1. What is your role at Sony?
Bill Sanders’ role at Sony is to develop Mobile Video Strategy for the International Television group of Sony Pictures.
2. What are some of the challenges/hurdles that Sony faces?
The carriers look for things that can be sold immediately as opposed to creating a life span. A series of content episodes creates viewer loyalty and an on ongoing user experience. It is difficult to get content parsed out in a purposefully limited way.
“An analogy would be Charles Schultz. His comic strip is in the newspaper every day, and builds anticipation for the next day. People do not want to see the whole year published and know the outcome before it is published,” states Sanders. This same analogy applies to DVDs; people would not view the entire the new season of Lost before it comes out on television.
Most carriers operate on a Video-On-Demand model verses a series model. The series model releases one episode at a time and then builds anticipation for the next new episode. The Video-On-Demand model implies endless shelf space, so you place many hours of content that can get stale very quickly.
“For example we tried to place Ripley’s Believe it or not. We had 30 sec and 1 minute clips and wanted to play one per day. The carriers wanted 100 clips at a time. With this consignment perspective, it does no maximize the value of the content. Assuming that the content production costs and internationalization costs were covered, the same 100 clips would get stale form a consumer’s perspective. Thus, the viewing of your channel would get stale,” states Sanders.
In order to make a viable business, it is not that different from Traditional Television. “66 episodes that can run Monday through Friday for 13 weeks straight, 4 times per year. This is a general rule of thumb,” says Sanders.
It is just of matter of understanding content programming. If there is a 30 minute animated show that runs in a 2 hour loop and is refreshed every 2 hours, it is the same as running that 30 minute show 52 episodes, once a week. It is run the same amount of times and the cost is identical. Sanders states ” he difference is that the consumer will always see a new one every day, the content won’t get stale.”
3. What are the challenges that you see the carriers facing?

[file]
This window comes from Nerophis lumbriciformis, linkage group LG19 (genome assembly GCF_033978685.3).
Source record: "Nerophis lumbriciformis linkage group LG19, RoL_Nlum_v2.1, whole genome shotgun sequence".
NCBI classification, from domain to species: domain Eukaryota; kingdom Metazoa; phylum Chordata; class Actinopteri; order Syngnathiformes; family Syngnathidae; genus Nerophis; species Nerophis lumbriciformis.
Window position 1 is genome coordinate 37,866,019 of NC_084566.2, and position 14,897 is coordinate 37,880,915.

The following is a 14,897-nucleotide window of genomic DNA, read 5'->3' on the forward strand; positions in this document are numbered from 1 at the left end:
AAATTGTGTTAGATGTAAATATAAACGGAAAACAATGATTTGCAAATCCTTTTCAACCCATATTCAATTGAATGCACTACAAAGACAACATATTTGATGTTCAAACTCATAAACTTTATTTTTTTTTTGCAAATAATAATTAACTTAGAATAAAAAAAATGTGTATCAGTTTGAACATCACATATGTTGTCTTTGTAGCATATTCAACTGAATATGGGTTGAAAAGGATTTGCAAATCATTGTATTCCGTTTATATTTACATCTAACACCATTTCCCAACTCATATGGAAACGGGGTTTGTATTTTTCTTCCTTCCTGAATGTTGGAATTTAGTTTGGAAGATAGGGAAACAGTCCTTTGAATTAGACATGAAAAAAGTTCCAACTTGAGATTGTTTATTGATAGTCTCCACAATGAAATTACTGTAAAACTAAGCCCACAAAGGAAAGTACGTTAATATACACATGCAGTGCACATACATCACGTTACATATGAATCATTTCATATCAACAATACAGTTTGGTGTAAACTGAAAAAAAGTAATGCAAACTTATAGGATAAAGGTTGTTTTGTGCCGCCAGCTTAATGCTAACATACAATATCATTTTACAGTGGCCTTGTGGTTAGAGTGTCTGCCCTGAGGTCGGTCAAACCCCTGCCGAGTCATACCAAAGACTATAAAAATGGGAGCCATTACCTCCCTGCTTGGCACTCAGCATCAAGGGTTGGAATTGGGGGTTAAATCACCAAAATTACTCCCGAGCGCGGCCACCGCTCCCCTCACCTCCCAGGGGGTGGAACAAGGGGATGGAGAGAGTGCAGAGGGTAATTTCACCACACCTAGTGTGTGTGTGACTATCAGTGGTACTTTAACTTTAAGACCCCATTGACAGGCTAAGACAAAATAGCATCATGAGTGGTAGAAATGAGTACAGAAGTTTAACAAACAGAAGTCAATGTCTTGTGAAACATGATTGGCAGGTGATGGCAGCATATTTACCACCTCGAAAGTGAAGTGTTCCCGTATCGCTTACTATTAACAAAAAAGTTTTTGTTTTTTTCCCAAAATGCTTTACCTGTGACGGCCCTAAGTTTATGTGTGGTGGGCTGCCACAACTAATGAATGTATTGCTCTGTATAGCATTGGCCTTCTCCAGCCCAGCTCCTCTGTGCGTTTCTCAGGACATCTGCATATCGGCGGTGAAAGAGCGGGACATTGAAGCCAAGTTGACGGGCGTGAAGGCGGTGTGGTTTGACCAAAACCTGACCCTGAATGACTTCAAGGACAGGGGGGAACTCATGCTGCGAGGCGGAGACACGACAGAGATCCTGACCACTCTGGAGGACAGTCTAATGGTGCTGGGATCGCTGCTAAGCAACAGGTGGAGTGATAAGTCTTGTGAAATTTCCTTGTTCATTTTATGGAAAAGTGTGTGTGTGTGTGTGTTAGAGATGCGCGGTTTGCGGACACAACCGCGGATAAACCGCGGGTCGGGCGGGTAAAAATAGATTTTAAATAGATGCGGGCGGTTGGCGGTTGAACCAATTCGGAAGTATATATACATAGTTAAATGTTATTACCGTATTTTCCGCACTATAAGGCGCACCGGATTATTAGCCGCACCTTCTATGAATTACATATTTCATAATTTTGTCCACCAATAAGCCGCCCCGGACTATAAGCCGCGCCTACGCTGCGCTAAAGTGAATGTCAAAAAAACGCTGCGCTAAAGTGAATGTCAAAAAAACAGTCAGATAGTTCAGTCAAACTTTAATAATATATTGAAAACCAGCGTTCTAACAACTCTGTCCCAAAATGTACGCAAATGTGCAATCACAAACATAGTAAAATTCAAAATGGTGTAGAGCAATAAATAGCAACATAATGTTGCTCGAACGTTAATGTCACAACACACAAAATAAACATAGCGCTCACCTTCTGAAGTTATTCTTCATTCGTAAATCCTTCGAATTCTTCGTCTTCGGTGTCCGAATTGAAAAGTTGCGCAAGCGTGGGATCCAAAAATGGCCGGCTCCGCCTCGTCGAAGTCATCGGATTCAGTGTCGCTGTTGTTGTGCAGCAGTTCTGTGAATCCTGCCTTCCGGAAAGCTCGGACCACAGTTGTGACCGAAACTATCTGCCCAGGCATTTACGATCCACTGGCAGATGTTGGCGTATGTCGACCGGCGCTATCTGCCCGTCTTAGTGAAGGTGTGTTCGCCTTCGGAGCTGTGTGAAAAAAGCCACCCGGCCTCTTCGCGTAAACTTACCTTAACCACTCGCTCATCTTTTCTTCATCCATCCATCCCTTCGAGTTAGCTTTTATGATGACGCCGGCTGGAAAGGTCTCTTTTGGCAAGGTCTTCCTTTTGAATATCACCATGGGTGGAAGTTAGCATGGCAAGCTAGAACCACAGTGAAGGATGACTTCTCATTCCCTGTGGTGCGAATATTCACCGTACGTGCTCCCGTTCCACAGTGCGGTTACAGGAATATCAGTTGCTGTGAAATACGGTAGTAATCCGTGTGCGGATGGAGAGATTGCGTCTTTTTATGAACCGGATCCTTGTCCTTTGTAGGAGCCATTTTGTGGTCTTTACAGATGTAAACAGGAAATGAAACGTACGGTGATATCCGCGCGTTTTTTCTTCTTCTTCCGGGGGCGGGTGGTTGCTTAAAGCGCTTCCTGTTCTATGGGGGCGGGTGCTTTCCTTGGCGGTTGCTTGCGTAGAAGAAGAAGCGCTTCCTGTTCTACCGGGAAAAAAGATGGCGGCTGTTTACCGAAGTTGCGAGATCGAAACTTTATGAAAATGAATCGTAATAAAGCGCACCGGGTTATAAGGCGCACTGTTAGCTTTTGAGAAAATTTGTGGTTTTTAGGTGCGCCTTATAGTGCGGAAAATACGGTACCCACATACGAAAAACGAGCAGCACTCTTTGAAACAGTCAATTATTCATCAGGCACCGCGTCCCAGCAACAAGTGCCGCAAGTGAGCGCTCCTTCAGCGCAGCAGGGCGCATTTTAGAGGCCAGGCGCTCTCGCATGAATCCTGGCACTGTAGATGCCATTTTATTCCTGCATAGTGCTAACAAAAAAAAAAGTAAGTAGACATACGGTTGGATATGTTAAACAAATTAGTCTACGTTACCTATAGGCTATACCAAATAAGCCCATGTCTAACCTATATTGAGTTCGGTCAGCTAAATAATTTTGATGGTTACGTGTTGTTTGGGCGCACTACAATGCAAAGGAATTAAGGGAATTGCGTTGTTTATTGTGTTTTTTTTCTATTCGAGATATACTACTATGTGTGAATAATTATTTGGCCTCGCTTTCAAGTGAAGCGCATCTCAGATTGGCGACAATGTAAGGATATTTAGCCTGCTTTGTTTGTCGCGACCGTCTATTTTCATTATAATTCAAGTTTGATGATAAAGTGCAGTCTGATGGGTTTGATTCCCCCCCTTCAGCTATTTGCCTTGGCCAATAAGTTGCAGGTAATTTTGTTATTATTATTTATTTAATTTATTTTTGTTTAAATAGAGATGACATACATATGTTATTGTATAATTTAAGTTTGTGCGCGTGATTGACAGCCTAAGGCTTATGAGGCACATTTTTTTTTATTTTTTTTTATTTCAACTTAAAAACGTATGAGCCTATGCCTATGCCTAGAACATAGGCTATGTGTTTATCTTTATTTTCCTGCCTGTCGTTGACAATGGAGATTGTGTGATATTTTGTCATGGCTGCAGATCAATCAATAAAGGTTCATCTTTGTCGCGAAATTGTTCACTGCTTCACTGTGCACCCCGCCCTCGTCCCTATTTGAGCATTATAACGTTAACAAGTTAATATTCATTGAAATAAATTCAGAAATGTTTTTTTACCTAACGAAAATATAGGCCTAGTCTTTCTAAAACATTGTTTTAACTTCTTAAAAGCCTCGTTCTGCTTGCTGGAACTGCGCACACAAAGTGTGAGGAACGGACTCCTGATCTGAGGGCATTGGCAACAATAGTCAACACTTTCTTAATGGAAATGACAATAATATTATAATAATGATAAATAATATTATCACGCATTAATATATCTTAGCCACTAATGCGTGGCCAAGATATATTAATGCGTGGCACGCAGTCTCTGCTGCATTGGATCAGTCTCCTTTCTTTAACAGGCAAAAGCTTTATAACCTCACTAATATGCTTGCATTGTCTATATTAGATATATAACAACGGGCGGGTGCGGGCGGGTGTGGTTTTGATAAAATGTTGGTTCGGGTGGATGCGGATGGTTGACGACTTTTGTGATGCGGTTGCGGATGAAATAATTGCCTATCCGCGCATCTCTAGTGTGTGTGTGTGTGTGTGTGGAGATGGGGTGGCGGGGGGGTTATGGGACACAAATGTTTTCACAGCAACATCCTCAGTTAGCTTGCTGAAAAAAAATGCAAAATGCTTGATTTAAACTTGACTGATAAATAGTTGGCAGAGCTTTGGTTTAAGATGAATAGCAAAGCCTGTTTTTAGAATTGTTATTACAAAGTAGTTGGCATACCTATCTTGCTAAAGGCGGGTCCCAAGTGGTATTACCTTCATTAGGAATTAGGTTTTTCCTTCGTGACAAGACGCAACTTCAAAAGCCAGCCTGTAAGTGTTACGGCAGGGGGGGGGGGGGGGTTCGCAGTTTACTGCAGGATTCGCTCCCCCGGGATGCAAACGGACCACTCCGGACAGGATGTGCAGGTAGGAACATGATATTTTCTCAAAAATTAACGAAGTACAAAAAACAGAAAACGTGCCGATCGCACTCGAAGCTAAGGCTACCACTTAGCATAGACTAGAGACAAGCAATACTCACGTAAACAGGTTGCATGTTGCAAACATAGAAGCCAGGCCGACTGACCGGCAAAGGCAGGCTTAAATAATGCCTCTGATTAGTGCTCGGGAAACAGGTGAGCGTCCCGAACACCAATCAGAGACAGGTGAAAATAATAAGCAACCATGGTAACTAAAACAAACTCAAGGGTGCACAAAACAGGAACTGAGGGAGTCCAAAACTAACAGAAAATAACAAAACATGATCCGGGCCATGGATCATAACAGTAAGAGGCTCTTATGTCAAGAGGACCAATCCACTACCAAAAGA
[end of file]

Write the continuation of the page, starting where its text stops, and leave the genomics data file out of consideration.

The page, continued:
Carriers are not programmers, and should defer to television experts in programming their content. For programmers, there are issues of content marketing and discovery. If the content has been paid for upfront, it has value and there is money to market the content. For consignment deals, a content provider gets the shelf space, but still needs to market and promote the content themselves.
“For example, a carrier signs a large deal with HBO. It is marketing for the carrier and for the content provider. Marketing can be made a part of the deal terms, but there is a trade off between upfront guarantees and marketing dollars. Content providers can also negotiate being part of the marketing and promotional campaign of the carriers,” states Sanders.
“In France, there is a Gallery. It is an off-deck portal where 3rd parties can have their content billed through the carrier and the carrier takes a small cut. The Content providers get no marketing or advertising whatsoever. So this is a case of production costs verses marketing costs,” says Sanders.
Carriers also have the challenge of support. If content is rotated daily, there is continuous support needed for that programming. If the content is just placed on a shelf, then minimal support from the carrier is needed.
“Both domestic and International carriers are monetizing and programming their shelf space very much like television of 50 years ago. All of the programming is done at a particular time. There is no DVR/PVR capability on the phones, so that people can watch their desired programming when they would like,” says Sanders.
For companies that would like to do short form content, if the content works on the phone, then it will work on Google Video, Yahoo Video, Revver, and others. A short form content company should distribute their content on as many platforms as possible, so they will get a better monetization for their content.
If content is going to be released on a weekly basis, there needs to be an experience wrapped around the other days leading up to the new episode the next week. Use video or text to keep the viewer engaged and interested.
“Internationally, they use their cell phone in a very different way. Because of the large concentration of broadband usage here in the US, we are very used to going to the internet for our entertainment. Internationally, because that infrastructure is not as robust, their cell phone is their primary form to get on the internet and communicate. Internationally, their cell phone is used to interact with the TV,” says Sanders.
Sanders states “One thing that the US does well is pricing. In the US 3G is a flat rate all you can eat. In Europe, on their 3G network, there is a cost for the content and data. In Japan, there is also a cost for the content and the data plan, even though Japan has some of the most advanced handsets.”